By Elena Karina Byrne
For Thomas Lux
I heard them, far-off, deep calling
from behind death’s invisible floor door. Their wallow
metronome from the after-rain mud was one giant body.
Arizona’s yellow arm’s length of light all the way
to my own body standing at the edge of their field held
me. I moved toward them and they toward me, as if to ask
for something from nothing, as memory does, each face
dumbfounded … dumb and found by
the timeframe of my own fear, surrounded at dusk.
There was a plastic grocery bag, its ghost body cornered
small against a tree, and there was a heavy smell.
Desolation is equal to contained energy now.
Their heavy bodies slow toward me, my own
slow inside their circle without kulning.
Kulning is a Swedish song for cows, not
a pillowcase pulled over the head. Here, the mountains could be seen
from far away. There’s an abandoned physics, a floor door,
my own head-call herding me, in-hearing nothing but them.
Bone for bone’s female indicates the inside
of the mouth when singing is grief alone and is curved.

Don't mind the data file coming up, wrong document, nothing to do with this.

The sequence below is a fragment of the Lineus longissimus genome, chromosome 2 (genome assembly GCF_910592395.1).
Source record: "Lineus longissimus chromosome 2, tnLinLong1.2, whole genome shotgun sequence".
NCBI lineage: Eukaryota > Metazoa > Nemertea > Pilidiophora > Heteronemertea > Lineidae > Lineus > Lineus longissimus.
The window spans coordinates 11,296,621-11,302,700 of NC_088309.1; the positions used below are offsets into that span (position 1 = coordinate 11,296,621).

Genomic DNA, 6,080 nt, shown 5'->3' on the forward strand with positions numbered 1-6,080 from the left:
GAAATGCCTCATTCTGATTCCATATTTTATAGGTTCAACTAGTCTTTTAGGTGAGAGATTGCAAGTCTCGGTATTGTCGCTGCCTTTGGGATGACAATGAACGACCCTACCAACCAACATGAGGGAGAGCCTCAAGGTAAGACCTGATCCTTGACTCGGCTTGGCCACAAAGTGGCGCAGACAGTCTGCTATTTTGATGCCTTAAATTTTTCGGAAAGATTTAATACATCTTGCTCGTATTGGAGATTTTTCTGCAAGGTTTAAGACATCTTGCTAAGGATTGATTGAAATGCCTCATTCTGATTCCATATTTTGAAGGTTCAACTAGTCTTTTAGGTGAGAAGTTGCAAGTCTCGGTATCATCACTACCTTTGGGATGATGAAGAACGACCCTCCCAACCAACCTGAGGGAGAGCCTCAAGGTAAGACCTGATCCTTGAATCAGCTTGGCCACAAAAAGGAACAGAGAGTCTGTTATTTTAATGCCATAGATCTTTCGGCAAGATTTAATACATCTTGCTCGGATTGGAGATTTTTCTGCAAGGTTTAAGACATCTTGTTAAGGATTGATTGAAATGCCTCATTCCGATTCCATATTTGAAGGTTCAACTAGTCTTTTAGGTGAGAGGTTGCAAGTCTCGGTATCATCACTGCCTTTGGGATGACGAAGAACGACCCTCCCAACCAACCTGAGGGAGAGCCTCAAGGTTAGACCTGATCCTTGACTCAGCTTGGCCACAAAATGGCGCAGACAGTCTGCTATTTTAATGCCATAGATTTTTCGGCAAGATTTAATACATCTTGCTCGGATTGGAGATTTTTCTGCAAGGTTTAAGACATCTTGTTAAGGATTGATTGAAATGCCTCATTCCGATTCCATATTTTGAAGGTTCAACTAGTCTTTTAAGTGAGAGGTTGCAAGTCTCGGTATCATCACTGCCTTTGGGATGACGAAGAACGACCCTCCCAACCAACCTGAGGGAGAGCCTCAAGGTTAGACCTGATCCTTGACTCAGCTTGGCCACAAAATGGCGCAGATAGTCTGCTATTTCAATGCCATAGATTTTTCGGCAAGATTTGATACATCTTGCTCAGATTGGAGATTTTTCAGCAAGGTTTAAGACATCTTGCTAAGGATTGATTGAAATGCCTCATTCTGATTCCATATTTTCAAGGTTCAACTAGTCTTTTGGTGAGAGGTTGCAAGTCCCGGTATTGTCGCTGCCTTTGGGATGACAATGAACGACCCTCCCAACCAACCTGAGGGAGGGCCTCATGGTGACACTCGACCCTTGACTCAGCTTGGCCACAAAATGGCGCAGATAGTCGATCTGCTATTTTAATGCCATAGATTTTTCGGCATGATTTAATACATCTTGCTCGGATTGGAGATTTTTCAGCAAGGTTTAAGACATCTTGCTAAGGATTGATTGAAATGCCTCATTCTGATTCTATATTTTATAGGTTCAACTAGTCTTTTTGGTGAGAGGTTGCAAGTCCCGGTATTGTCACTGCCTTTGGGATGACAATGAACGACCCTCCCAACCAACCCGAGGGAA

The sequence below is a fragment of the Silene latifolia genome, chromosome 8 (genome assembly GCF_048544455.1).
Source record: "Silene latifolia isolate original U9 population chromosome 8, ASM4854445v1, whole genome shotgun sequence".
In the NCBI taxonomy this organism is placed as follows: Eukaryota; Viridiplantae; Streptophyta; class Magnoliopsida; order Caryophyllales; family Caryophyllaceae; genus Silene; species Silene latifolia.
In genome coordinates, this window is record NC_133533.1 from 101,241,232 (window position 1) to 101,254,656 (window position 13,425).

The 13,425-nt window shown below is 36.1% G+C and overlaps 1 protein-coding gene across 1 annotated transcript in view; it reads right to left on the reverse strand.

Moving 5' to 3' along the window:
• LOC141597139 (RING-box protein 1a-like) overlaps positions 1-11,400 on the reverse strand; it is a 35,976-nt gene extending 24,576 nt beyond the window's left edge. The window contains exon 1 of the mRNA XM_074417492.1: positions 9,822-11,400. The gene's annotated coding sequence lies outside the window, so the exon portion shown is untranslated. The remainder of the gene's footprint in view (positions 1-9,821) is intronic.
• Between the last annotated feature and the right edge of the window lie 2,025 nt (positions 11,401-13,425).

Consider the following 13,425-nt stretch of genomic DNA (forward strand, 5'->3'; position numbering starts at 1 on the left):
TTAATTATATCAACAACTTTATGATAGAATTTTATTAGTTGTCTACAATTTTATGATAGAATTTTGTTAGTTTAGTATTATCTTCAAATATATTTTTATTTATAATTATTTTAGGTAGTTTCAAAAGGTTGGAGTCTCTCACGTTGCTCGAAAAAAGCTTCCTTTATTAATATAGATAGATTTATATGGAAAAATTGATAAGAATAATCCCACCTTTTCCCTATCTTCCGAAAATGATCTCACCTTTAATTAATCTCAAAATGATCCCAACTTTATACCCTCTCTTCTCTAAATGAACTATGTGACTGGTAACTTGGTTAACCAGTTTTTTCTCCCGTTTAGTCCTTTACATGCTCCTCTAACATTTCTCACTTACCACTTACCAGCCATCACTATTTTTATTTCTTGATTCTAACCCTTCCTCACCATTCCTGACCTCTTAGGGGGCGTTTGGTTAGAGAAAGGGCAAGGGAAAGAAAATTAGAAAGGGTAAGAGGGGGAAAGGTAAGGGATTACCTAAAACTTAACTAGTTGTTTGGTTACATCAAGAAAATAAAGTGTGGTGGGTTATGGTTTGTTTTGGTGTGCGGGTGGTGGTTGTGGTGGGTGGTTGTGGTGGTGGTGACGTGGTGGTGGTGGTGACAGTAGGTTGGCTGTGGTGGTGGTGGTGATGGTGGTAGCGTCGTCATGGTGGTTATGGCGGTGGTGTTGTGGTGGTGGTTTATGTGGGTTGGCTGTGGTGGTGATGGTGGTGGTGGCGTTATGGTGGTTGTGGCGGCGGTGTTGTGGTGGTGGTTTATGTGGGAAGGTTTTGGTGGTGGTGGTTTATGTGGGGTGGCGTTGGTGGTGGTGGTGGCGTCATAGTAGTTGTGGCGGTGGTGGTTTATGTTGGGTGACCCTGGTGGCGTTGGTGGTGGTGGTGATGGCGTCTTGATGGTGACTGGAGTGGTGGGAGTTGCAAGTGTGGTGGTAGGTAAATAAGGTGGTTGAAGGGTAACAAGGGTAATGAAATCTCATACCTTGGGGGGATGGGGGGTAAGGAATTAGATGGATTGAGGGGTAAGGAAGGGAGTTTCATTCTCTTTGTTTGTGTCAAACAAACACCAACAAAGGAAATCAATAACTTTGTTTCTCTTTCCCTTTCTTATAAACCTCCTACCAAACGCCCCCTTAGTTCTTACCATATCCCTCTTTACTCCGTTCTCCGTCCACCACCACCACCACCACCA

You can’t stop shifting no matter how
slow. It sounds like confusion in one direction.
I wanted to tell you this in your absence. It sounds like the oak,
it sounds like the oak of floorboards in God’s head.
Source: Poetry (September 2017)
More Poems about Nature
I want to put down what the mountain has awakened.
My mouthful of grass.
My curious tale. I want to stand still but find myself moved patch by patch.
There's a bleat in my throat. Words fail me here. Can you understand? I...
Whenever you see a tree
how many long years
this tree waited as a seed
for an animal or bird or wind or rain
to maybe carry it to maybe the right spot
where again it waited months for seasons to change
until time and temperature were fine enough to...
More Poems about Religion
Wake up, greet the sun, and pray.
Burn cedar, sweet grass, sage—
sacred herbs to honor the lives we’ve been given,
for we have been gifted these ways since the beginning of time.
Remember, when you step into the arena of your life,
For the Feral Splendor That Remains
sometimes I strain